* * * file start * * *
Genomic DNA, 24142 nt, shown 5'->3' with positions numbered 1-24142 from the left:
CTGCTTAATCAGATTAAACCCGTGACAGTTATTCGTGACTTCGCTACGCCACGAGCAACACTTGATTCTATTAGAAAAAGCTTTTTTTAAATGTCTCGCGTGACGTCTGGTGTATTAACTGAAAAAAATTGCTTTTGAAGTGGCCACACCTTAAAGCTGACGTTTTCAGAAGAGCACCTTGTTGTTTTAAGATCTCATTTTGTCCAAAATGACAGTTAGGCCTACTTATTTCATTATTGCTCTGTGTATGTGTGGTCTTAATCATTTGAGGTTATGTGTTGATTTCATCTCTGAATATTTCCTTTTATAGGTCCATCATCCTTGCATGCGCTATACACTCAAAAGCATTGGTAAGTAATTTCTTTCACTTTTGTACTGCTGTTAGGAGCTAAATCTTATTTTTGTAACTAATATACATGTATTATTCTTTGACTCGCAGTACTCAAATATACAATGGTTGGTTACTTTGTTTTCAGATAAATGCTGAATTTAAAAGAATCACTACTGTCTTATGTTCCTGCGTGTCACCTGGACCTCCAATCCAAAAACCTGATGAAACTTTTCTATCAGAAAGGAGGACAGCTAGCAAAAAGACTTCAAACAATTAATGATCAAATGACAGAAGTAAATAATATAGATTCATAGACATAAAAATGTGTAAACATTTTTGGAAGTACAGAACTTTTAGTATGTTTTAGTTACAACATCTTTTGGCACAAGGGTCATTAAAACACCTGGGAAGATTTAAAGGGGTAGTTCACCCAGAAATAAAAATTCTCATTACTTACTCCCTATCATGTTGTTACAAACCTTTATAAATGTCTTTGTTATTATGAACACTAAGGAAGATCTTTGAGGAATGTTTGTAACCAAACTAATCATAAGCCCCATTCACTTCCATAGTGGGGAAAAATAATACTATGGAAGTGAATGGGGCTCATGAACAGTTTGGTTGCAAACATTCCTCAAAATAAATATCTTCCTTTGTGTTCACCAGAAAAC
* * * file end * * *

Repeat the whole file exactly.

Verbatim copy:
Genomic DNA, 24142 nt, shown 5'->3' with positions numbered 1-24142 from the left:
CTGCTTAATCAGATTAAACCCGTGACAGTTATTCGTGACTTCGCTACGCCACGAGCAACACTTGATTCTATTAGAAAAAGCTTTTTTTAAATGTCTCGCGTGACGTCTGGTGTATTAACTGAAAAAAATTGCTTTTGAAGTGGCCACACCTTAAAGCTGACGTTTTCAGAAGAGCACCTTGTTGTTTTAAGATCTCATTTTGTCCAAAATGACAGTTAGGCCTACTTATTTCATTATTGCTCTGTGTATGTGTGGTCTTAATCATTTGAGGTTATGTGTTGATTTCATCTCTGAATATTTCCTTTTATAGGTCCATCATCCTTGCATGCGCTATACACTCAAAAGCATTGGTAAGTAATTTCTTTCACTTTTGTACTGCTGTTAGGAGCTAAATCTTATTTTTGTAACTAATATACATGTATTATTCTTTGACTCGCAGTACTCAAATATACAATGGTTGGTTACTTTGTTTTCAGATAAATGCTGAATTTAAAAGAATCACTACTGTCTTATGTTCCTGCGTGTCACCTGGACCTCCAATCCAAAAACCTGATGAAACTTTTCTATCAGAAAGGAGGACAGCTAGCAAAAAGACTTCAAACAATTAATGATCAAATGACAGAAGTAAATAATATAGATTCATAGACATAAAAATGTGTAAACATTTTTGGAAGTACAGAACTTTTAGTATGTTTTAGTTACAACATCTTTTGGCACAAGGGTCATTAAAACACCTGGGAAGATTTAAAGGGGTAGTTCACCCAGAAATAAAAATTCTCATTACTTACTCCCTATCATGTTGTTACAAACCTTTATAAATGTCTTTGTTATTATGAACACTAAGGAAGATCTTTGAGGAATGTTTGTAACCAAACTAATCATAAGCCCCATTCACTTCCATAGTGGGGAAAAATAATACTATGGAAGTGAATGGGGCTCATGAACAGTTTGGTTGCAAACATTCCTCAAAATAAATATCTTCCTTTGTGTTCACCAGAAAAC